The Disaster of Superstition in Nutrition

netmonk
50
42
7d
OPTIMISINGNUTRITION.COM

Comments

brutusborn 7d
Fantastic website.

The history of nutrition claims seems to be full of failures (e.g. "butter is bad, substitute with margarine" -> "margarine is bad", "fat is bad" -> "carbs are bad"). From someone who is ignorant of Nutrition research I have always wondered if the main issue is that the best research is not communicated because it is not convenient for business or government. So although some researchers are aware that current advice is likely to be harmful, they don't have the power to change the messaging.

santiagobasulto 6d
The biggest “belief-system” group to blame here are just doctors. I know this is a highly controversial opinion, but we should stop listening to doctors because they’re “doctors” and start fact-checking them.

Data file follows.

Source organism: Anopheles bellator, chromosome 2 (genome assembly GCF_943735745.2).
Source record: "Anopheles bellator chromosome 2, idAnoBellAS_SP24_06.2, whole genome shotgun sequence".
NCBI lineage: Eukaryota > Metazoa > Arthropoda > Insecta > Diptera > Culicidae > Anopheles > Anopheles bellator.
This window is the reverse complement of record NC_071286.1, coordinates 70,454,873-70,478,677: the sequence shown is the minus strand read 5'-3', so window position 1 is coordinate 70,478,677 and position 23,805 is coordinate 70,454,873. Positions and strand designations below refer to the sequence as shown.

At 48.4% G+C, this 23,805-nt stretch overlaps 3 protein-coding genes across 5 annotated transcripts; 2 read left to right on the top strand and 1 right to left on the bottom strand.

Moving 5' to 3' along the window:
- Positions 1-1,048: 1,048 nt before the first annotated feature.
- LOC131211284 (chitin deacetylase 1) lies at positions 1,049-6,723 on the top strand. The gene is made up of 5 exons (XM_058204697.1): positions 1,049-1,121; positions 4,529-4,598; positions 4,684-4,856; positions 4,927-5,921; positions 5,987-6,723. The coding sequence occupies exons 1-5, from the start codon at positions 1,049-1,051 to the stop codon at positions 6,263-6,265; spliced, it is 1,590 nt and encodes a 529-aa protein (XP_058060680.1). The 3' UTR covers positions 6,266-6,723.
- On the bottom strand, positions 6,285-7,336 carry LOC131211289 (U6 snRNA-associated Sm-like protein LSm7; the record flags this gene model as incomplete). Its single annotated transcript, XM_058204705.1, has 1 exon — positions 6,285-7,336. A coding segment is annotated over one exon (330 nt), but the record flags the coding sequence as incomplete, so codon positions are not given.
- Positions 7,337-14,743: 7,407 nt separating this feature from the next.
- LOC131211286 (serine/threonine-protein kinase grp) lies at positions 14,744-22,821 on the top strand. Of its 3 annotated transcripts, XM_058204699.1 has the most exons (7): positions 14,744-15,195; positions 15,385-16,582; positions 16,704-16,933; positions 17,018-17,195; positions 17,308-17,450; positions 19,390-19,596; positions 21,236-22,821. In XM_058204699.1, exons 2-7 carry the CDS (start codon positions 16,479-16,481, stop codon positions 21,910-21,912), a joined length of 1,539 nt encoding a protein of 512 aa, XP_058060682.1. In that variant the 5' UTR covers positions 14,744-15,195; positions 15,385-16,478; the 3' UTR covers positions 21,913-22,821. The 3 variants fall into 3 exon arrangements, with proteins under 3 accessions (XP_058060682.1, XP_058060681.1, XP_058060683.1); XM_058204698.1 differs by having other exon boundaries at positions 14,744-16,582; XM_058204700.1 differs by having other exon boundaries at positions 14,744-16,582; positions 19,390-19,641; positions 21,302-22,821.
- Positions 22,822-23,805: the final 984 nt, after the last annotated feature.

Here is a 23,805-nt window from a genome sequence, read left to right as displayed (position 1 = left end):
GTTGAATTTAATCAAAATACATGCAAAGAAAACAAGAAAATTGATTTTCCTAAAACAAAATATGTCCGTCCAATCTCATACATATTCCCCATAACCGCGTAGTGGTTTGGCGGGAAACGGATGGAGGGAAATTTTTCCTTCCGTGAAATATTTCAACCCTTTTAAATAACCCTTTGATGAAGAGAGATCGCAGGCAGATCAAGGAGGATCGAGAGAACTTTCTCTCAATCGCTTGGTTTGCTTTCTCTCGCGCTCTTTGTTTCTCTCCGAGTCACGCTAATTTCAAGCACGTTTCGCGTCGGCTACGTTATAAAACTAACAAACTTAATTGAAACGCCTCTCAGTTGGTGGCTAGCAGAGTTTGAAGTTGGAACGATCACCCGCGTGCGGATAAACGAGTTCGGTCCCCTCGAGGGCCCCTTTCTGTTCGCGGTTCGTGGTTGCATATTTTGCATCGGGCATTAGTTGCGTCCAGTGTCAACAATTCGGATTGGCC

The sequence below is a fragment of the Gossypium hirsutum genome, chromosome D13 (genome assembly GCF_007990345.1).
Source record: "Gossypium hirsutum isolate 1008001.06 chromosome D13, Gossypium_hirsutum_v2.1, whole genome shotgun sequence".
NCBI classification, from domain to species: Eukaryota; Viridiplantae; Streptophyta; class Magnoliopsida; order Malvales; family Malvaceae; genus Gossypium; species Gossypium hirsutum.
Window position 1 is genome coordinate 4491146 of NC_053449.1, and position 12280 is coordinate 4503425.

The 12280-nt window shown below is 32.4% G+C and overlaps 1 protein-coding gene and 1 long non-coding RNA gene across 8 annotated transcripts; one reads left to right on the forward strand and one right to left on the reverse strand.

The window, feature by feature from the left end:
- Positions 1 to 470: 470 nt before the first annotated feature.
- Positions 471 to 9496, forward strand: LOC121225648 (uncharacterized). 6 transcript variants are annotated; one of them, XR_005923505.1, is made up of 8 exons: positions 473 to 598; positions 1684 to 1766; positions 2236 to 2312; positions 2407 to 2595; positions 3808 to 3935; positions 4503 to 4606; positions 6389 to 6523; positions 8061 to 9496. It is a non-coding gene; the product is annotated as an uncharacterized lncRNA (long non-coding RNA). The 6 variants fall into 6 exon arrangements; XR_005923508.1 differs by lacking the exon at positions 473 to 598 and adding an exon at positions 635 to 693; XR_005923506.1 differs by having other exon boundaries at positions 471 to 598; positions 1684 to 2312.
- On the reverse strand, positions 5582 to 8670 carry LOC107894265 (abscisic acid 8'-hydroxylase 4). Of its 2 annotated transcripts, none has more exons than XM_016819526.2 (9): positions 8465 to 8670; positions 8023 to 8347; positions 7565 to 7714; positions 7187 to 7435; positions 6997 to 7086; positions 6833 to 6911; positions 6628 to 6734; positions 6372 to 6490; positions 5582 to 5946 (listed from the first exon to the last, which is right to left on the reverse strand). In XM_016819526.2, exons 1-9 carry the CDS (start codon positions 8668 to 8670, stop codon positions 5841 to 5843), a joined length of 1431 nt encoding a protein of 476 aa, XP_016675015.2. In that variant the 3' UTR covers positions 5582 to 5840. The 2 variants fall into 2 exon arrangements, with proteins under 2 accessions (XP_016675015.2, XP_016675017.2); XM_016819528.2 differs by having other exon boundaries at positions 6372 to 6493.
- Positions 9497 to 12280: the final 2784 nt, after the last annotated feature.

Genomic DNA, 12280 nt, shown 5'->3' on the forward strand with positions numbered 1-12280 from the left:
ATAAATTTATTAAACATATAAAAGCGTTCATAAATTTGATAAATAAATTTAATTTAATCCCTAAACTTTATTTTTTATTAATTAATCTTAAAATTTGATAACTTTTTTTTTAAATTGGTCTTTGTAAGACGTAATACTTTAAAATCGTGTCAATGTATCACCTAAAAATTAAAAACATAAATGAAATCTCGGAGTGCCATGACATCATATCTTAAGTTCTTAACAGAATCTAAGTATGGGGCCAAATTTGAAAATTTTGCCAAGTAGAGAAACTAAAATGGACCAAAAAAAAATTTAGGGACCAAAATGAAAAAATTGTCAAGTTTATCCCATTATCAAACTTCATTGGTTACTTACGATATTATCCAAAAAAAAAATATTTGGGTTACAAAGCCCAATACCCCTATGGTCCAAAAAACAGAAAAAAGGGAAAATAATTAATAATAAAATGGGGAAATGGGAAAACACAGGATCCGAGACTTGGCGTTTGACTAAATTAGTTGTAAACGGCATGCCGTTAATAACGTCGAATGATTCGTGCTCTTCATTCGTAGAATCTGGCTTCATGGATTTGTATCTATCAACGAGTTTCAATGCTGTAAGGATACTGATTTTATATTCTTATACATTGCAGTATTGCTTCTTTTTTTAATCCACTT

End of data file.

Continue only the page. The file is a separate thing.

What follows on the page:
Most Drs I know have NO idea of the basics principles of statistics. They just repeat things, eg “fat is bad, a healthy diet has a base of >=50% grain”.

When you ask them where they get that from, they tell you they read it while in school (in the 90s), from a book that was edited in the 70s, that took it from a study conducted in the 60s, that is just an appeal to P-hacking.

strken 6d
I've been trying to balance my diet recently by filling out all the bars in my calorie tracking app to 100%, and it's surprisingly hard to do. For instance, to get the necessary calcium I have to drink half a litre of milk, folate needs half a bag of cooked spinach (or enriched grains), vitamin e needs maybe 30 or 40 grams of sunflower seeds, vitamin c needs three or four mandarins, and so on.